American Institute in Taiwan Director Stephen Young's recent press conference marked a watershed in US intervention in Taiwan's internal affairs.
In an unprecedented move, Young "set" a year-end deadline for the legislature to pass a "robust" arms bill. The protocol-breaking move underscored the urgency Washington places on improving Taiwan's ability to defend itself.
The US likely believes that the nation's reluctance to arm itself not only limits its role in Washington's defense strategy for the western Pacific, but also renders Taiwan a security liability.
If the arms situation persists, the US-Japan security alliance could conceivably change its focus from defending Taiwan to merely seeking to prevent the nation from turning into a secure base for Beijing.
The current "downward spiral" in the level of US-Taiwan military exchanges could evince the onset of such a transition.
Young seemed to be giving a direct warning to pan-blue leaders Chinese Nationalist Party (KMT) Chairman Ma Ying-jeou (
Instead of a plea, Young delivered an ultimatum. The unambiguous message to the nation: Throw the rascals out or brace for the dire consequences. Washington wants the nation to decide -- and soon -- whether it still has the will to defend itself or if it is content to continue its slow transformation into a satellite of China.
Young's effort to stay above the fray of local politics sets his comment apart from the conflicting information Taiwan's politicians and media have been feeding the general public. His talk should have the effect of awakening the nation from its security stupor.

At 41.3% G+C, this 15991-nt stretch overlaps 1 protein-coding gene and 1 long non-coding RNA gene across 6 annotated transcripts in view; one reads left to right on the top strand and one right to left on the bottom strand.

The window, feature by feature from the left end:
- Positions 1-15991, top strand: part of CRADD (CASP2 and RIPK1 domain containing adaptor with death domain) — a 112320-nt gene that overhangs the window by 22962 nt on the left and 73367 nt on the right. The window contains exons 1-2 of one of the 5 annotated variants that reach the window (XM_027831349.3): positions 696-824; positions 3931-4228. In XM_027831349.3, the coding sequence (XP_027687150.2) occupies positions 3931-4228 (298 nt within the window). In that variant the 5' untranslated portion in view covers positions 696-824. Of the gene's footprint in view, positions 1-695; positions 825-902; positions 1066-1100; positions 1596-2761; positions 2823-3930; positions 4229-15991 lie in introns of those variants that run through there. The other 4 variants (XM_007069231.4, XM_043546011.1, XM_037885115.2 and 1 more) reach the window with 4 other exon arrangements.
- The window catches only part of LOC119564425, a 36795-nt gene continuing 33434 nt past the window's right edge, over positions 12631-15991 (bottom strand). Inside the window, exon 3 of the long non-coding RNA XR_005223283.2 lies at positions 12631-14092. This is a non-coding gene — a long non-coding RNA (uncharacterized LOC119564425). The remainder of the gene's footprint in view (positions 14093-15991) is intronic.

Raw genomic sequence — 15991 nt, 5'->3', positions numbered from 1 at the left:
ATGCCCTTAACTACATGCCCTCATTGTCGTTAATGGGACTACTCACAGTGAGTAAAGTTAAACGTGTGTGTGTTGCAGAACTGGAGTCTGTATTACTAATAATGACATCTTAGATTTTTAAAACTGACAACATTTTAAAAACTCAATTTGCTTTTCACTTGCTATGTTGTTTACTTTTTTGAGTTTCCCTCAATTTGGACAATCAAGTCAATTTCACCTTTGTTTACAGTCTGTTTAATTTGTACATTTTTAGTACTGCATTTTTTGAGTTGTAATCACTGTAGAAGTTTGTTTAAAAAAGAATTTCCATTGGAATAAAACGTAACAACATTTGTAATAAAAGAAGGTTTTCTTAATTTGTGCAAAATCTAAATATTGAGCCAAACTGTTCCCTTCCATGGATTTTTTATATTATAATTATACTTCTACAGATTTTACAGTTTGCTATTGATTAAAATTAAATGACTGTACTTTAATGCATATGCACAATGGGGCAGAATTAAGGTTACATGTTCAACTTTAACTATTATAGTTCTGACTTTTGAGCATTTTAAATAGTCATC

Taiwan's paralysis in the face of China's unrelenting military buildup is a reflection of the nation's political polarization rather than its desire to take advantage of US largesse.
As often insinuated by Taiwan's antagonists in the US, the nation's inability to pass an arms bill is nothing but an abdication of its responsibilities at the potential expense of US lives.
Because Young's public exhortations are backed by the weight of the US government, his message likely reflects Washington's position on the arms bill. But it could also become instrumental in poking holes in the impervious pan-blue legislative voting block. In turn, this might even ease the impasse that grips Taiwan's politics today.
This assertion stems primarily from the fact that arms purchase is but one of a host of bills that have been stymied without proper explanation by the KMT-dominated legislature for years. Just about everything that would contribute to the nation's sovereignty, judicial reforms, transitional justice and clean government has fallen victim to the KMT's unique brand of obstruction.
Young's warning could force Ma and the KMT to make a choice between Ma's ambition to be president -- which requires US support -- and the deep-blue faction's resolve to keep Taiwan's defense purchase bottled up. The pan-blue camp is uncomfortable about actually revealing its true vision of the nation's relationship with China, but Young's remarks have had the effect of forcing them to decide whether they side with Washington or Beijing.
Flushing the pan-blue camp's intentions out into the open is bound to create a chink in the armor that keeps the KMT legislative majority intact, thereby allowing at least a trickle -- if not a deluge -- of legislation to pass. The KMT's difficulty in explaining away its about-face on weapons procurement would increase the pressure on it to pass other important bills.